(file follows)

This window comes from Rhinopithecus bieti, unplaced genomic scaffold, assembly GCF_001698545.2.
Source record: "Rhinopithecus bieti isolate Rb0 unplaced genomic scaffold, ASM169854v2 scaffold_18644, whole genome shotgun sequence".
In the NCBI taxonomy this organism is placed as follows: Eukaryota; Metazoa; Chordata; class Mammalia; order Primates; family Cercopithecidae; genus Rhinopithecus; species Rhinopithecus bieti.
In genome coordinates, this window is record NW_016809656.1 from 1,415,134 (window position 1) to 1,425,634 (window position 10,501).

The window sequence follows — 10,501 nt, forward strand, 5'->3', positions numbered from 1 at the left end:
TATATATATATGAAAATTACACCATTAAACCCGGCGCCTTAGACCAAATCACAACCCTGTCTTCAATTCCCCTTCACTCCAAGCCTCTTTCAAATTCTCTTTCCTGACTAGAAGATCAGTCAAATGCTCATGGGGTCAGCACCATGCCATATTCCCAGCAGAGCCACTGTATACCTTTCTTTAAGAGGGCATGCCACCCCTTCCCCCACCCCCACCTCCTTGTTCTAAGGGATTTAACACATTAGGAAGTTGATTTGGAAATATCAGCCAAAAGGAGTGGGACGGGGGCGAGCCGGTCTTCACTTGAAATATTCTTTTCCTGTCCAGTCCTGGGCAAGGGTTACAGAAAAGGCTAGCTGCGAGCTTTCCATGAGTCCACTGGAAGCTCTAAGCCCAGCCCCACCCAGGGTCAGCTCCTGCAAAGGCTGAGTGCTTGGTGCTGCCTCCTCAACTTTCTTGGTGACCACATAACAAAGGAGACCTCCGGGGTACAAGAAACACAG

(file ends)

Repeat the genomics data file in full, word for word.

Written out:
This window comes from Rhinopithecus bieti, unplaced genomic scaffold, assembly GCF_001698545.2.
Source record: "Rhinopithecus bieti isolate Rb0 unplaced genomic scaffold, ASM169854v2 scaffold_18644, whole genome shotgun sequence".
In the NCBI taxonomy this organism is placed as follows: Eukaryota; Metazoa; Chordata; class Mammalia; order Primates; family Cercopithecidae; genus Rhinopithecus; species Rhinopithecus bieti.
In genome coordinates, this window is record NW_016809656.1 from 1,415,134 (window position 1) to 1,425,634 (window position 10,501).

The window sequence follows — 10,501 nt, forward strand, 5'->3', positions numbered from 1 at the left end:
TATATATATATGAAAATTACACCATTAAACCCGGCGCCTTAGACCAAATCACAACCCTGTCTTCAATTCCCCTTCACTCCAAGCCTCTTTCAAATTCTCTTTCCTGACTAGAAGATCAGTCAAATGCTCATGGGGTCAGCACCATGCCATATTCCCAGCAGAGCCACTGTATACCTTTCTTTAAGAGGGCATGCCACCCCTTCCCCCACCCCCACCTCCTTGTTCTAAGGGATTTAACACATTAGGAAGTTGATTTGGAAATATCAGCCAAAAGGAGTGGGACGGGGGCGAGCCGGTCTTCACTTGAAATATTCTTTTCCTGTCCAGTCCTGGGCAAGGGTTACAGAAAAGGCTAGCTGCGAGCTTTCCATGAGTCCACTGGAAGCTCTAAGCCCAGCCCCACCCAGGGTCAGCTCCTGCAAAGGCTGAGTGCTTGGTGCTGCCTCCTCAACTTTCTTGGTGACCACATAACAAAGGAGACCTCCGGGGTACAAGAAACACAG